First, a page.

Jun 20 2024

Software-Defined Networking is the Crucial Architecture Behind Faster, Safer Wi-Fi 6

Modern businesses improve speed, flexibility and security with state-of-the-art network tech.

As a law firm with more than 40 offices across the United States and Mexico, Fisher Phillips understands the need for dependable networking technology. For its attorneys to do just about anything — whether it’s sharing a document with staff down the hall or holding a videoconference with a distant partner — they need a network that’s consistently up and running, no matter where they happen to be.

“From a business perspective, connectivity is critical,” says CIO Michael Steele. The firm’s attorneys, who are experts in labor and employment law, rely on cloud services for everything from research to client communications, he explains. “They need to know that everything’s going to work, that the network is going to be stable and secure.”

With that in mind, Fisher Phillips transitioned to a modern networking strategy under Steele’s direction. His team had previously leaned on a managed WAN that used multiprotocol label-switching (MPLS) circuits to connect cloud applications with edge devices at the firm’s many offices. The problem was that those connections were low-bandwidth, and that meant they were often unreliable.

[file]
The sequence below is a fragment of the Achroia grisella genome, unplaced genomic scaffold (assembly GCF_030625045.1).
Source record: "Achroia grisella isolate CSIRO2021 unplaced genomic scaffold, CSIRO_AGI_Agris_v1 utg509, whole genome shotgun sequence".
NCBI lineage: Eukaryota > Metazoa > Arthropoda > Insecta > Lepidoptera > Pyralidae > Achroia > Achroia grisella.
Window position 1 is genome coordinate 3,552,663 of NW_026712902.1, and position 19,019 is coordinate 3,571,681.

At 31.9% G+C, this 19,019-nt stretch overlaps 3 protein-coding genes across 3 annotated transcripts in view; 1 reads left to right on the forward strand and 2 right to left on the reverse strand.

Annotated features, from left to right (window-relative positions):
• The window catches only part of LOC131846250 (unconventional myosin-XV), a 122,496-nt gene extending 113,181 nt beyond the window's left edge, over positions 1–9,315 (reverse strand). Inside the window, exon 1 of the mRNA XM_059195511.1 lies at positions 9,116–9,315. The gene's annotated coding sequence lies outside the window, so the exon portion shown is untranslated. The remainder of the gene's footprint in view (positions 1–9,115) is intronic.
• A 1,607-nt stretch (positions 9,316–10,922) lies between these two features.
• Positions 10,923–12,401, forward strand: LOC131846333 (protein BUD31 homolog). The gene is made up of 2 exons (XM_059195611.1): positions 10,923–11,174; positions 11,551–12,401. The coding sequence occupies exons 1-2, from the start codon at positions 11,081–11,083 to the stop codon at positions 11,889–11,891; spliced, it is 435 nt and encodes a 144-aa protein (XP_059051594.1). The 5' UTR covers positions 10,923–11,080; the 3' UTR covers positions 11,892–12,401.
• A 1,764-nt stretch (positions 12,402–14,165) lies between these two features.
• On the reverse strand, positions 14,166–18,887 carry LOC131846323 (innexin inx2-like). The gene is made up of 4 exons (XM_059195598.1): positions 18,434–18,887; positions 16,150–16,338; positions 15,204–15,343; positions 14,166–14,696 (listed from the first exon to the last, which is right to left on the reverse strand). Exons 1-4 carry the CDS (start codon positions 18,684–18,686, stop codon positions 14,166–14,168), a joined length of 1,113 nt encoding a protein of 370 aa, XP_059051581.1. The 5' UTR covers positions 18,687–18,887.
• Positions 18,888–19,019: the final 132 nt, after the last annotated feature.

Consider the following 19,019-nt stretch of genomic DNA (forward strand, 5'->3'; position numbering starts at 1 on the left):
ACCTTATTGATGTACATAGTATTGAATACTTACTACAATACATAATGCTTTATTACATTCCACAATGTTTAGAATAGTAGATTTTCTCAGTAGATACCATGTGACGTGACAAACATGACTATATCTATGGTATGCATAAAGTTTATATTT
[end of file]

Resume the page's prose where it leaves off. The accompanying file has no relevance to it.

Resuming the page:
“We had a lot of network outages at the time, so we started to look for ways to simplify things,” Steele says. His team approached Silver Peak, now part of HPE Aruba, and ultimately decided to implement the company’s software-defined WAN platform, EdgeConnect.

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SD-WAN Improves Network Security and Control

A wide-area network in which networking hardware is decoupled from the physical control layer, SD-WAN differs from traditional WAN in that it allows organizations to use broadband for connectivity. The technology makes a lot of sense for companies of all types, but especially for highly distributed businesses, says Brandon Butler, a research manager with IDC who focuses on enterprise networking technologies.